|Cost-Sharing Category||Average for a Gold Plan|
|Deductible for an individual enrollee||$1,165|
|Deductible for a family||$2,535|
|Generic drugs||$11 (2014 data)|
|Preferred brand drugs||$39 (2014 data)|
|Non-preferred brand drugs||$85 (2014 data)|
|Specialty drugs||28% of specialty drug expense charged to patient as coinsurance fee (coinsurance fees used for specialty drugs in 52% of 2014 plans studied)|
|Annual cap on out-of-pocket costs for an individual||$4,708|
|Annual cap on out-of-pocket costs for a family||$9,634|
The specifics of deductibles, copayments, and other out-of-pocket costs will vary by Gold Plan, but we do know that for a standard population the Gold Plan should be expected to cover 80% of healthcare expenses. To illustrate how costs could differ among Gold Plans, we’ve created a table of two hypothetical Gold Plans.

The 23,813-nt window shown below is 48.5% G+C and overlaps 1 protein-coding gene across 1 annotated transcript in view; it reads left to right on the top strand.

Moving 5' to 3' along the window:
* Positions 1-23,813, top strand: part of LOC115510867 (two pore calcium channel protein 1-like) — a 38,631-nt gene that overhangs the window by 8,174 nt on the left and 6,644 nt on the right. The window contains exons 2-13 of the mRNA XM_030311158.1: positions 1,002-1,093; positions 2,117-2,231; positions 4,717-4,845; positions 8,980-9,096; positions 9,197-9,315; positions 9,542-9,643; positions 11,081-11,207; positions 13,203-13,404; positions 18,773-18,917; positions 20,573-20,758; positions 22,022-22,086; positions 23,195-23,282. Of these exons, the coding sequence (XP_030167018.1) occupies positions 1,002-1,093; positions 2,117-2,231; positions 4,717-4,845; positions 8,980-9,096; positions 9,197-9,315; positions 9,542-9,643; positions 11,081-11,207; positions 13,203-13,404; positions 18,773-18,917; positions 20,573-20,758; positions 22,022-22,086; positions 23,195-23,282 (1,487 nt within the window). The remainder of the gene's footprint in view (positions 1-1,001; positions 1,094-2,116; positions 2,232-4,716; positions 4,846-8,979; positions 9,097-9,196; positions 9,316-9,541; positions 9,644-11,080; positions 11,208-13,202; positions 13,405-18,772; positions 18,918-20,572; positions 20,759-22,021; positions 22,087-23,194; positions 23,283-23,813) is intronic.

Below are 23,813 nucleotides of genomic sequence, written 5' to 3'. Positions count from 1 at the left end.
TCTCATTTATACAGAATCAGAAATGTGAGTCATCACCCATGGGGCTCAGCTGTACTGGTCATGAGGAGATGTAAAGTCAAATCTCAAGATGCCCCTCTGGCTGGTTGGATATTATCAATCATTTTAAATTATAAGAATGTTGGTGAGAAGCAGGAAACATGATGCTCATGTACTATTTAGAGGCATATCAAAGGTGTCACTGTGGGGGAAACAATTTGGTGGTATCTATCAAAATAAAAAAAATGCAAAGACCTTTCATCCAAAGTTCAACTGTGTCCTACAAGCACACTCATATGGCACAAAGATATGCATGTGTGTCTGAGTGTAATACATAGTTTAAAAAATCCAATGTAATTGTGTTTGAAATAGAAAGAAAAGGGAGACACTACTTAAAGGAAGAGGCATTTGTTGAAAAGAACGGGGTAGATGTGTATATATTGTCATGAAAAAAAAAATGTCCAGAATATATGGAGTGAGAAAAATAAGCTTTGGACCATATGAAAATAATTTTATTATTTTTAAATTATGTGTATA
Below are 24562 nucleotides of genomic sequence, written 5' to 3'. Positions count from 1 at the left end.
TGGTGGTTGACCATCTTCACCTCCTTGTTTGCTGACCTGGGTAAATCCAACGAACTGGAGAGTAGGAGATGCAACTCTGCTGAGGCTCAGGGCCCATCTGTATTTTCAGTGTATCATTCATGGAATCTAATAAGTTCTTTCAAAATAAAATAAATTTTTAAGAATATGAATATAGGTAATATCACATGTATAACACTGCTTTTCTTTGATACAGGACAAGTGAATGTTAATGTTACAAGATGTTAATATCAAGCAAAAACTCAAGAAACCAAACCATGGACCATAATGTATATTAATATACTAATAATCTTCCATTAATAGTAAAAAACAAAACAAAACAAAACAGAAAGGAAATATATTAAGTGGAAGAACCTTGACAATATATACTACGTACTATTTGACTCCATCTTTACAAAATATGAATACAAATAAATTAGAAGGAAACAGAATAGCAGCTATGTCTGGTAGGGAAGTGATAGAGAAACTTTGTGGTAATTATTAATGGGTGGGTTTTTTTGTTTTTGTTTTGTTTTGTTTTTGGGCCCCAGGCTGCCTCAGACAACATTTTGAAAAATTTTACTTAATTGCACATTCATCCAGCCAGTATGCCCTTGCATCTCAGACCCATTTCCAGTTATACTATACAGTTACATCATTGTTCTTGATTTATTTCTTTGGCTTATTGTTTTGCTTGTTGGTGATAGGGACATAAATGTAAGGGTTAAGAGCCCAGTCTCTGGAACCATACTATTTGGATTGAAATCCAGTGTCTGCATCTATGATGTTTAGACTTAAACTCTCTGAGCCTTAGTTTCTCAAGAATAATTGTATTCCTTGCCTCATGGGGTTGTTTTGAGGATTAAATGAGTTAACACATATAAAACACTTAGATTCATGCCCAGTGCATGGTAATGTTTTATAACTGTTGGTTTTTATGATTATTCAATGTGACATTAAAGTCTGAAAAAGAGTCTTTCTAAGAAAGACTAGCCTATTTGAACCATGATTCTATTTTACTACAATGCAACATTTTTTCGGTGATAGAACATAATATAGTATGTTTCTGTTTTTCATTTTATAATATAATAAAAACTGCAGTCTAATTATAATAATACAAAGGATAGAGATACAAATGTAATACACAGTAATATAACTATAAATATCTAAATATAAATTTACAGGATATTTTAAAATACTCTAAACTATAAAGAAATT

|Gold Plan Example A||Gold Plan Example B|
|Consumer Out-of-Pocket Costs||20% of costs||20% of costs|
Frequently Asked Question About Gold Plans
How are Gold Plans different than other Obamacare health plans?
The fundamental difference among the new Obamacare health plans is the percentage of covered medical costs paid by the health plan. The Gold Plan typically pays 80% of covered medical costs.
How much does a Gold Plan cost?
The monthly premium for a Gold Plan depends on the insurer from whom you purchase the plan, the number of people to be insured by the plan, your age, whether you smoke, and your geographic region. You can use HealthPocket’s comparison tool to compare Gold Plan premiums in your area.
When Can I Enroll in a Gold Plan?